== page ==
Too much cash, too few good stocks to invest in

Cash is king again, and that's a big problem.

The only thing I'm sure of in this market is my negative sentiment — it has crystallized.

Right now I feel like we can explain why the markets are a mess, and we can complain about it, but here's the really painful part.

After all the explaining and complaining, I don't really see what — at least in the short term — we can do about the slowing economy and outlook for stocks.

Simply put: My biggest problem right now is that I have more cash in client accounts than I have investable ideas.

Dollars cash
Getty Images

The number of companies that are disappointing on revenue, combined with the strong dollar and slowing economies around the globe, will push companies to pursue a shrink-to-grow strategy — cut costs, buy back stock and, basically, hunker down in survival mode.

I jumped on some household-name consumer-driven stocks during the recent market drop, and the pop in some of these stocks was a pleasant shocker. But other than relying on stocks going up nearly 20 percent after they report earnings, accelerating revenue growth is the most prized trait in this market. And outside of a handful of companies, it's hard to come by. I mean, how much Facebook and Alphabet can you stuff into a portfolio without risking over-concentration?

(Over-concentration fits right into the kind of mistakes people make in unusual circumstances.)

So many of the stocks that are down won't be getting back up anytime soon. Remember the dot-com bust? Investors kept calling a bottom in WorldCom, Lucent, Nortel, Alcatel — even in Cisco, Intel, Microsoft and Dell.

The only stock strategy I see as reliable right now is that when reliable stock growers get hit and become more GARP-ish (growth at a reasonable price), I nibble and use predetermined below-the-market buy-limit orders to add on volatility. And I go into these positions with the expectation that I may be wrong for a long time before I am right.

Every day, I go through a self-determined process of setting my own expectations low. That includes the stocks that I expect to work over the long term.

This reminds me of how investors are trying to call the bottom in energy stocks. It takes years for a favored group to shake out all of the "could've, should've, would've sold by now" shareholders. And if stocks were strong performers because of demand via China, they aren't cheap now. They just reflect a decelerating economy in China and the rest of the world.

Value traps abound like I have never seen before.

Even stocks that should be "safe" are facing risks that are not in the usual market playbooks.

Take big pharma. It could be good, too, except that the industry is under attack politically. Big pharma is being treated like tobacco!

Hot consumer brands offer what I consider to be ephemeral growth prospects, and those are more like crowded trades for the more nimble investor as opposed to someone like me who prefers to take a two- to five-year outlook.

Today, you can either hold cash or buy long-dated Treasury bonds to maintain value, which is a win in a deflationary environment. But with Treasury bonds, you run the risk of sacrificing too much income for capital preservation. And with cash, you run the risk of your principal dwindling in retirement.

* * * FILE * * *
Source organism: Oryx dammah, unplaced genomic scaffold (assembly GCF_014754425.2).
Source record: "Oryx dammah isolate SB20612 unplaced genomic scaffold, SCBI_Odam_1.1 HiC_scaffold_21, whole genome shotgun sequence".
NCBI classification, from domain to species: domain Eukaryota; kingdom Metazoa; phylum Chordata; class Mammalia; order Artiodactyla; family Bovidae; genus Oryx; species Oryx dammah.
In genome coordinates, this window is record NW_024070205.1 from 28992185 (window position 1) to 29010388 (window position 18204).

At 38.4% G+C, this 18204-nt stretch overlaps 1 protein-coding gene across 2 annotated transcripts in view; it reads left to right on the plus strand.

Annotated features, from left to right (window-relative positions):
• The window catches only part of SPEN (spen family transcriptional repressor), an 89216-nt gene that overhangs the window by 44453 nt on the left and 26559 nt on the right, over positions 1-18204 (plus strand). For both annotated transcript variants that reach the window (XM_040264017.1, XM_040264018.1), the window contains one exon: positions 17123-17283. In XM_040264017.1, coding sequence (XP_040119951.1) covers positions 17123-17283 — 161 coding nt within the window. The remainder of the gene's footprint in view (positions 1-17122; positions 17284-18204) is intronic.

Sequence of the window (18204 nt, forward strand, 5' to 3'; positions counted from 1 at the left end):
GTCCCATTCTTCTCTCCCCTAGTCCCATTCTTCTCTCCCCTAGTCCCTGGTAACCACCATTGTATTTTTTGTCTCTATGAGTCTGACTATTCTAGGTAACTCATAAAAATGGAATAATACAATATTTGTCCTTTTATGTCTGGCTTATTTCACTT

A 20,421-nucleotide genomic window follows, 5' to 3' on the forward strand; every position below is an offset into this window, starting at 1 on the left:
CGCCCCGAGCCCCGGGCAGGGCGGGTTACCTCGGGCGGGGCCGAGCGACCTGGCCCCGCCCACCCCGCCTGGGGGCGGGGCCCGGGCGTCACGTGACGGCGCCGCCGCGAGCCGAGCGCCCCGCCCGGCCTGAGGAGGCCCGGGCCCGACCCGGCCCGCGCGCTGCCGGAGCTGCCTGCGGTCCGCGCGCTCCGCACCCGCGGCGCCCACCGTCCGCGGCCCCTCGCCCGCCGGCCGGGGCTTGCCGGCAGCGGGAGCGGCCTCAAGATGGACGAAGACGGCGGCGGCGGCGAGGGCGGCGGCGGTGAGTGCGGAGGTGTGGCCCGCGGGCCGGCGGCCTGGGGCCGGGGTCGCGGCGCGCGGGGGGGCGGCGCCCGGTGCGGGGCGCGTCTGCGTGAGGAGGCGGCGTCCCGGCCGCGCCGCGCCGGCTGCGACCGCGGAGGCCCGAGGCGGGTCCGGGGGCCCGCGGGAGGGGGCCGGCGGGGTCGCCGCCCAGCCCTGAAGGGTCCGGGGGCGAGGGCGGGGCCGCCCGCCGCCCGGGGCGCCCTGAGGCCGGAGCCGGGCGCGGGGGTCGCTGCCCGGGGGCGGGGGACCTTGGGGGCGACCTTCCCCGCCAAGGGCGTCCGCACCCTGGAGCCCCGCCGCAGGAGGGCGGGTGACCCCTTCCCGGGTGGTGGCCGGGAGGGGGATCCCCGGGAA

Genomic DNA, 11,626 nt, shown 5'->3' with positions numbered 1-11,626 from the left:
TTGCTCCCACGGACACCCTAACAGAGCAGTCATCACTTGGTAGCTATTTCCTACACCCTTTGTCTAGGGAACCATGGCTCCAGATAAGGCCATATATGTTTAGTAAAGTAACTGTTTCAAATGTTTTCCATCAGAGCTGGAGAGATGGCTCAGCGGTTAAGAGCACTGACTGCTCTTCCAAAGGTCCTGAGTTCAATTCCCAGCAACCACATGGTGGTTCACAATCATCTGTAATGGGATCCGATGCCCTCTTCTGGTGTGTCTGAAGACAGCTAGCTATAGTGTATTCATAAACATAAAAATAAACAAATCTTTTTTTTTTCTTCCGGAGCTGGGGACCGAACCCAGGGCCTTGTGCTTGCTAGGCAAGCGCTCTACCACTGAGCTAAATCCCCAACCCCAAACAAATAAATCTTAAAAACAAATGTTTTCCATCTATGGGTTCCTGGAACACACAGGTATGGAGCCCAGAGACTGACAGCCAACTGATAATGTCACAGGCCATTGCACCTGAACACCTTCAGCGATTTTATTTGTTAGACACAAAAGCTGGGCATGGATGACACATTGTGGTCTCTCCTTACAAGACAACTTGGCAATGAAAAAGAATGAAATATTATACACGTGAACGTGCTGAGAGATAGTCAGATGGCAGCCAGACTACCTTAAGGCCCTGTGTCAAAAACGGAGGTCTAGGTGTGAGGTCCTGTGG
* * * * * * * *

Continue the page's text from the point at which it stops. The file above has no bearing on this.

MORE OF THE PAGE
"Every day, I go through a self-determined process of setting my own expectations low." -Mitch Goldberg, president of ClientFirst Strategy

When I try to think of something that would make me more optimistic about the U.S. economy, I have to think long term and big picture — basically hoping.

We could see greater demand come from millennials as they age and need more goods and services.

And it's possible we could see a massive rebuilding of infrastructure in the U.S. Presidential hopefuls are pushing it. But lots of stars would have to align — it would have to be paid for by issuing debt, something that may face a tough battle in Congress. And even that won't be the jolt that absorbs all of the excess capacity in everything both mined and man-made that exists today across a glutted globe.

Here's one of the more troubling conclusions I've reached about the short-term vs. longer-term outlook, though it will take me three sentences to explain, so bear with me.

1. Financial engineering does nothing to create long-term value for shareholders, and I can say with complete confidence that the majority of money spent on stock buybacks is behind us.

2. A lot of companies that are seeing their stock get pummeled are actually the ones that spent on buybacks. (ExxonMobil, considered a "serial" stock repurchaser, said this week it's slashing its buyback program. Sure, that's specific to the energy sector woes — like ConocoPhillips slashing its dividend on Thursday, something all oil firms are loathe to do — but I see "survival mode" thinking cutting across a much broader swath of companies.)

3. And yet, continued financial engineering is one of only two themes — along with M&A — that I think should push some stocks higher, even if they don't actually create long-term value. M&A can impact sectors more than others, but it isn't a "lift all boats" strategy.

Oh, it's painful all right.

And while everything may be "lower for longer" in the markets — not just oil — investors are overlooking the jump in the cost of health insurance this year. In fact, it is one of the only places that "lower for longer" doesn't apply. For many consumers, the savings from low fuel costs doesn't even come close to the added cost of health insurance.

It's hard to say cash is the only thing worth "investing" in — and I am looking to buy GARP stocks on big moves down. Yet right now it feels like cash is king. And queen and pawn and rook and bishop. And that's a big problem. As an investor, it's debilitating.

— By Mitch Goldberg, president of ClientFirst Strategy

Read more views from Mitch on the markets and investing here.